Safeguarding Scotland’s Energy Resources
Scotland was a leader in the development of oil shale with extensive mining undertaken in the Midland Valley of central Scotland up until the 1960’s when the Industry could no longer compete against lower cost “conventional” oil.
An enduring legacy of the shale oil Industry is Scotland’s only refinery, Grangemouth. The Grangemouth refinery is a major employer, a major supplier of refined products and contributes around 3.7% of Scotland’s gross domestic product (GDP). Until recently the primary feedstock for the refinery had been North Sea oil and gas. In September 2016 the refinery returned to its shale roots and started using ethane from United States (US) shale gas. Ethane is now supplied continuously to Grangemouth from the US via “dragon ships”.
In the area adjacent to and underneath the refinery, at a depth of around 2,000m, there is estimated to be between 49.4 and 134.6 trillion cubic feet of gas and 3.2 to 11.2 billion barrels of oil within carboniferous shales. Can this resource be developed and used at Grangemouth in place of imported ethane ? This question was explored at the Mining Institute of Scotland meeting on the 11th January where John Hunter, a wells team leader, with Ineos gave a very informative Technical presentation of plans being put forward by Ineos to appraise and develop Scottish shale resources. John highlighted multiple studies undertaken by Government and Professional bodies that have concluded that the United Kingdom has one of the most robust safety regimes in the world and that oil and gas could be extracted safely from deep shales. The question as to whether or not economic recovery can be achieved has yet to be answered through appraisal drilling and well tests. While drilling is ongoing in England to find answers to this fundamental question there is no scheduled drilling in Scotland.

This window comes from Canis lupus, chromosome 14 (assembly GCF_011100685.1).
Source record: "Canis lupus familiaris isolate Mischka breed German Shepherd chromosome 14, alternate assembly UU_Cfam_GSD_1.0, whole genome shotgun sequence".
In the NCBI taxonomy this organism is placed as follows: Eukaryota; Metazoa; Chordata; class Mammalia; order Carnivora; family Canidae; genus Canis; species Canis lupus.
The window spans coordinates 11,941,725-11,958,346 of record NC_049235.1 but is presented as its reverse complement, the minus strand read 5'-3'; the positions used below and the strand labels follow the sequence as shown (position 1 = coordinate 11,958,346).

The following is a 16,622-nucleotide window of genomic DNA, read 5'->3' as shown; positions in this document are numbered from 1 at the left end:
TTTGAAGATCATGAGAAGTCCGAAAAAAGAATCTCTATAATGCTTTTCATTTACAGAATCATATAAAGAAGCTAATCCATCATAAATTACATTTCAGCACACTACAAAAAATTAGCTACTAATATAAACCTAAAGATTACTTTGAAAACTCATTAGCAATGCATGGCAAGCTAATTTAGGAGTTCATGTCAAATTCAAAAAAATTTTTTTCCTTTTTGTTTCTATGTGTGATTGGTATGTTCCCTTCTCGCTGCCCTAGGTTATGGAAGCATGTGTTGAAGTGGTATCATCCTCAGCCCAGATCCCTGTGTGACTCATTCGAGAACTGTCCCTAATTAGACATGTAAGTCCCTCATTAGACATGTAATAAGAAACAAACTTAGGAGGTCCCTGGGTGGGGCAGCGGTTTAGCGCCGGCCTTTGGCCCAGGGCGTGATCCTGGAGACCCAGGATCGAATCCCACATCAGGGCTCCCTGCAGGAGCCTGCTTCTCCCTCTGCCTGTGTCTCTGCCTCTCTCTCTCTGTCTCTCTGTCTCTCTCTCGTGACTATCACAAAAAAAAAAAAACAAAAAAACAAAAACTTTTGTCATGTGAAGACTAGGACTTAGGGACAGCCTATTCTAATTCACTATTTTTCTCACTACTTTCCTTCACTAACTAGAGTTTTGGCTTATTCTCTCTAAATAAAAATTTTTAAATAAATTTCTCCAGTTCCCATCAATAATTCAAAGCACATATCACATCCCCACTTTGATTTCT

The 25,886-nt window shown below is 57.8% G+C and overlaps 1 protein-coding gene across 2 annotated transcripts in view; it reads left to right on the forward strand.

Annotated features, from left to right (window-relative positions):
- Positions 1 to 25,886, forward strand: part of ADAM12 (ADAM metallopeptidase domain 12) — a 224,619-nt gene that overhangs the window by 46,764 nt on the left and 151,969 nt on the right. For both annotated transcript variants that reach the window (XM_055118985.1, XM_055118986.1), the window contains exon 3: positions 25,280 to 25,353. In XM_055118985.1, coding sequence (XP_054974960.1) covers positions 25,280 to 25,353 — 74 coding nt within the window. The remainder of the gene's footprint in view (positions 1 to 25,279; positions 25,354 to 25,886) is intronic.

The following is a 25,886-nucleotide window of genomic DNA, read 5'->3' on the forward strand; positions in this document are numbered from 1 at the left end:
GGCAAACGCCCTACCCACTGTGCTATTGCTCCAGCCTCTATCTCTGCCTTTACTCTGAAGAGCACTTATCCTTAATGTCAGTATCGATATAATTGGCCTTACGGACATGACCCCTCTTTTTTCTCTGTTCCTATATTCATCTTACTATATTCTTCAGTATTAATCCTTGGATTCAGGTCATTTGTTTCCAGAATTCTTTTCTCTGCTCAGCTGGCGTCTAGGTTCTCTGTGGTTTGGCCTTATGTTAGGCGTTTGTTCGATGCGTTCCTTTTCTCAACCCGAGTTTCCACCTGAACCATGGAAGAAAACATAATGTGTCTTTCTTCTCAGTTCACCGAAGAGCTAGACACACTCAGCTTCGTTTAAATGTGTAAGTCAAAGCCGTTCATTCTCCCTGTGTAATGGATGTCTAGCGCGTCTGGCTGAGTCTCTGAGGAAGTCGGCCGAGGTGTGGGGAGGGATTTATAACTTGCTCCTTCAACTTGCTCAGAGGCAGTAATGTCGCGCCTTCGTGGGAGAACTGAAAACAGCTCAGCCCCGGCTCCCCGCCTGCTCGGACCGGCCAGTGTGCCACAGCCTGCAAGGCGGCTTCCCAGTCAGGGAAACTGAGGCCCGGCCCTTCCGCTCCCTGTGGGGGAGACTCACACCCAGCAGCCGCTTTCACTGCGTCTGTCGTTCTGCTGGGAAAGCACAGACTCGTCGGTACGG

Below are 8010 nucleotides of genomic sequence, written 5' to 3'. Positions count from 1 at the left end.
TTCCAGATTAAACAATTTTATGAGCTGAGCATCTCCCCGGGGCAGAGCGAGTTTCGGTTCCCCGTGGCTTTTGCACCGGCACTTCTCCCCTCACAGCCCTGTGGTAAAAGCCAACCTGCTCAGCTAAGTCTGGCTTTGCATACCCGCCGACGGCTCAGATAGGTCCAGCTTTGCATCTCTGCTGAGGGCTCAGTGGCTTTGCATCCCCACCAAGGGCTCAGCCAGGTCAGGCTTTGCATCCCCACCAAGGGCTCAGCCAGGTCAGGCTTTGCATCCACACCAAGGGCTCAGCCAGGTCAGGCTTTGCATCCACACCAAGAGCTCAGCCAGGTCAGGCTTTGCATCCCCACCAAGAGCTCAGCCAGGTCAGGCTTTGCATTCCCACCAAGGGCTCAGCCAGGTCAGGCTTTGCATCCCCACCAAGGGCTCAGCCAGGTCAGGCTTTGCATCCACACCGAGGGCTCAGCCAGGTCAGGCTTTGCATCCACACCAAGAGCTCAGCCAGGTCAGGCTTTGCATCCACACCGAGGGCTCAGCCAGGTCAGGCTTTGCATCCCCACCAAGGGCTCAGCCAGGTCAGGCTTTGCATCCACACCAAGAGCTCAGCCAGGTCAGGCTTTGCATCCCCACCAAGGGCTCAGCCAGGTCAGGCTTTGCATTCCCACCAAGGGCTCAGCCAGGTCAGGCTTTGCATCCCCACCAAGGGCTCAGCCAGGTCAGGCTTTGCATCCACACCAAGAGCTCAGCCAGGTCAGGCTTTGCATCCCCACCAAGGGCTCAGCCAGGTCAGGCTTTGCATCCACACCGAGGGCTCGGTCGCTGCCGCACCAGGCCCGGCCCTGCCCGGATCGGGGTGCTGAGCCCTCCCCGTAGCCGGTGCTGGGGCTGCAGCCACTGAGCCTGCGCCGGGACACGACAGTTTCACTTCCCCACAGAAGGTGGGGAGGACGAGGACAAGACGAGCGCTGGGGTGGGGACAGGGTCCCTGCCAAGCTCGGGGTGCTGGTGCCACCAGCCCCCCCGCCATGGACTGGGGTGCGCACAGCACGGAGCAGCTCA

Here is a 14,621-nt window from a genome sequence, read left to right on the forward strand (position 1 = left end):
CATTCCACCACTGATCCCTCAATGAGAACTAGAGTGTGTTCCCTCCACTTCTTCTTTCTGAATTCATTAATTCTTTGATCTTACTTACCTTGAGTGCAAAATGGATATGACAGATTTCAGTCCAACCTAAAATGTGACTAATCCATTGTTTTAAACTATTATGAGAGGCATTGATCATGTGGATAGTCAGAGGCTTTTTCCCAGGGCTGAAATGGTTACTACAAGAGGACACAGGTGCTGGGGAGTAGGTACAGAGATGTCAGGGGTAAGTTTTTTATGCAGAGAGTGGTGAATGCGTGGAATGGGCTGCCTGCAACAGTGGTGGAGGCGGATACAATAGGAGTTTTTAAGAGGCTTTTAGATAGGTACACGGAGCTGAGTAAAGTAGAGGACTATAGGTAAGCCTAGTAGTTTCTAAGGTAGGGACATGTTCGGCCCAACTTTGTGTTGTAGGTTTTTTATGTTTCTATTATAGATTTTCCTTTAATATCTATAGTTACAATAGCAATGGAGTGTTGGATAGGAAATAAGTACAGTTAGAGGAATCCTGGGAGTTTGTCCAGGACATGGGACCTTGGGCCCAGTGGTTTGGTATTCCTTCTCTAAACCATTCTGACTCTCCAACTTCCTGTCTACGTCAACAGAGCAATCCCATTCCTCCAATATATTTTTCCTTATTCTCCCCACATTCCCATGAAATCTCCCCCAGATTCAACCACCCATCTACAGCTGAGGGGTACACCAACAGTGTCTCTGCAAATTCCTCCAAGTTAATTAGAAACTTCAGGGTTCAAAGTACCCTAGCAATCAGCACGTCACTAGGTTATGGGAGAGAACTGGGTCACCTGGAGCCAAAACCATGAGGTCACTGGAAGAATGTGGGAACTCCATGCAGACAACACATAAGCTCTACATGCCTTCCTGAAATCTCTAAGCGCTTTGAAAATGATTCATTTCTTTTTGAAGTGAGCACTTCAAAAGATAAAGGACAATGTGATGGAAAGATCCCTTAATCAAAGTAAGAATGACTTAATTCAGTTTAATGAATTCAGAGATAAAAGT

John Hunter’s presentation can be downloaded here. (PDF 5.4 mb)